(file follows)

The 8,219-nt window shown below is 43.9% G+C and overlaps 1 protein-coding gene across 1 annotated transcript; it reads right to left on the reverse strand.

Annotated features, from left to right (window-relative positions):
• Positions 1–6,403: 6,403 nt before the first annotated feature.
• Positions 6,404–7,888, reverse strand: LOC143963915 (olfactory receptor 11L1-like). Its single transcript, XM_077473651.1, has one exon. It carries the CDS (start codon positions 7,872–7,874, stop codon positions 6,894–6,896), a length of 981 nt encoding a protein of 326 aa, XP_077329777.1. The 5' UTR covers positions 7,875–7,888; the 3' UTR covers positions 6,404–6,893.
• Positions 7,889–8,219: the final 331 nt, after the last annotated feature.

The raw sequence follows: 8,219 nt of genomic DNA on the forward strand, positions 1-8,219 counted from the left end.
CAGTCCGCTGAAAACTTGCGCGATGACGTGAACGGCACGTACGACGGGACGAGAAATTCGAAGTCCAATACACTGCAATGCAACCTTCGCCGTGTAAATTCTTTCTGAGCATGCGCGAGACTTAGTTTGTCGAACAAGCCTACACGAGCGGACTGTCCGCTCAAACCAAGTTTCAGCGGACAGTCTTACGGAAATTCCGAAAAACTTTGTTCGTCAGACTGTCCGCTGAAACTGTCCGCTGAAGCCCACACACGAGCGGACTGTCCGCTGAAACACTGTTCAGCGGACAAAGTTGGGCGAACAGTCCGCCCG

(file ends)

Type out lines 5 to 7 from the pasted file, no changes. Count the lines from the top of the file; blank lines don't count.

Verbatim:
• Positions 7,889–8,219: the final 331 nt, after the last annotated feature.

The raw sequence follows: 8,219 nt of genomic DNA on the forward strand, positions 1-8,219 counted from the left end.
CAGTCCGCTGAAAACTTGCGCGATGACGTGAACGGCACGTACGACGGGACGAGAAATTCGAAGTCCAATACACTGCAATGCAACCTTCGCCGTGTAAATTCTTTCTGAGCATGCGCGAGACTTAGTTTGTCGAACAAGCCTACACGAGCGGACTGTCCGCTCAAACCAAGTTTCAGCGGACAGTCTTACGGAAATTCCGAAAAACTTTGTTCGTCAGACTGTCCGCTGAAACTGTCCGCTGAAGCCCACACACGAGCGGACTGTCCGCTGAAACACTGTTCAGCGGACAAAGTTGGGCGAACAGTCCGCCCG